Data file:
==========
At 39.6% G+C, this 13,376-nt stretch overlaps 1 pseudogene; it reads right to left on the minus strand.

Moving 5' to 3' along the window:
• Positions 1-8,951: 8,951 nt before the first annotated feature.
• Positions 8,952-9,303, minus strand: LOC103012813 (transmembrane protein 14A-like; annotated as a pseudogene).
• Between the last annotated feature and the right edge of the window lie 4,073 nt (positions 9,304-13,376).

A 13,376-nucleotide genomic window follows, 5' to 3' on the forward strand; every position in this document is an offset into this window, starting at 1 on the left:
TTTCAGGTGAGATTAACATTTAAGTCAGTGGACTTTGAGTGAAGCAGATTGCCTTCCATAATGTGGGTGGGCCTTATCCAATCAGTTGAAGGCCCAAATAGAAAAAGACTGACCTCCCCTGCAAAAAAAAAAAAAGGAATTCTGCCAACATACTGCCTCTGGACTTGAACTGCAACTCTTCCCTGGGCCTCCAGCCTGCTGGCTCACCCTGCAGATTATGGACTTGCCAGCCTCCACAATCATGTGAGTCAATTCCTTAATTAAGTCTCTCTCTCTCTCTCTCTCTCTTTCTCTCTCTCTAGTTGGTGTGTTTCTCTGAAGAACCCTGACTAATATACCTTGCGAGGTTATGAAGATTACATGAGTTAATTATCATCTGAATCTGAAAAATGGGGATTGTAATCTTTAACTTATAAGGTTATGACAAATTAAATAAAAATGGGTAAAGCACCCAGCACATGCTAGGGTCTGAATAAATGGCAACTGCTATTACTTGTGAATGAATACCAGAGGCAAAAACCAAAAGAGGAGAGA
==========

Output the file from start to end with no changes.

At 39.6% G+C, this 13,376-nt stretch overlaps 1 pseudogene; it reads right to left on the minus strand.

Moving 5' to 3' along the window:
• Positions 1-8,951: 8,951 nt before the first annotated feature.
• Positions 8,952-9,303, minus strand: LOC103012813 (transmembrane protein 14A-like; annotated as a pseudogene).
• Between the last annotated feature and the right edge of the window lie 4,073 nt (positions 9,304-13,376).

A 13,376-nucleotide genomic window follows, 5' to 3' on the forward strand; every position in this document is an offset into this window, starting at 1 on the left:
TTTCAGGTGAGATTAACATTTAAGTCAGTGGACTTTGAGTGAAGCAGATTGCCTTCCATAATGTGGGTGGGCCTTATCCAATCAGTTGAAGGCCCAAATAGAAAAAGACTGACCTCCCCTGCAAAAAAAAAAAAAGGAATTCTGCCAACATACTGCCTCTGGACTTGAACTGCAACTCTTCCCTGGGCCTCCAGCCTGCTGGCTCACCCTGCAGATTATGGACTTGCCAGCCTCCACAATCATGTGAGTCAATTCCTTAATTAAGTCTCTCTCTCTCTCTCTCTCTCTTTCTCTCTCTCTAGTTGGTGTGTTTCTCTGAAGAACCCTGACTAATATACCTTGCGAGGTTATGAAGATTACATGAGTTAATTATCATCTGAATCTGAAAAATGGGGATTGTAATCTTTAACTTATAAGGTTATGACAAATTAAATAAAAATGGGTAAAGCACCCAGCACATGCTAGGGTCTGAATAAATGGCAACTGCTATTACTTGTGAATGAATACCAGAGGCAAAAACCAAAAGAGGAGAGA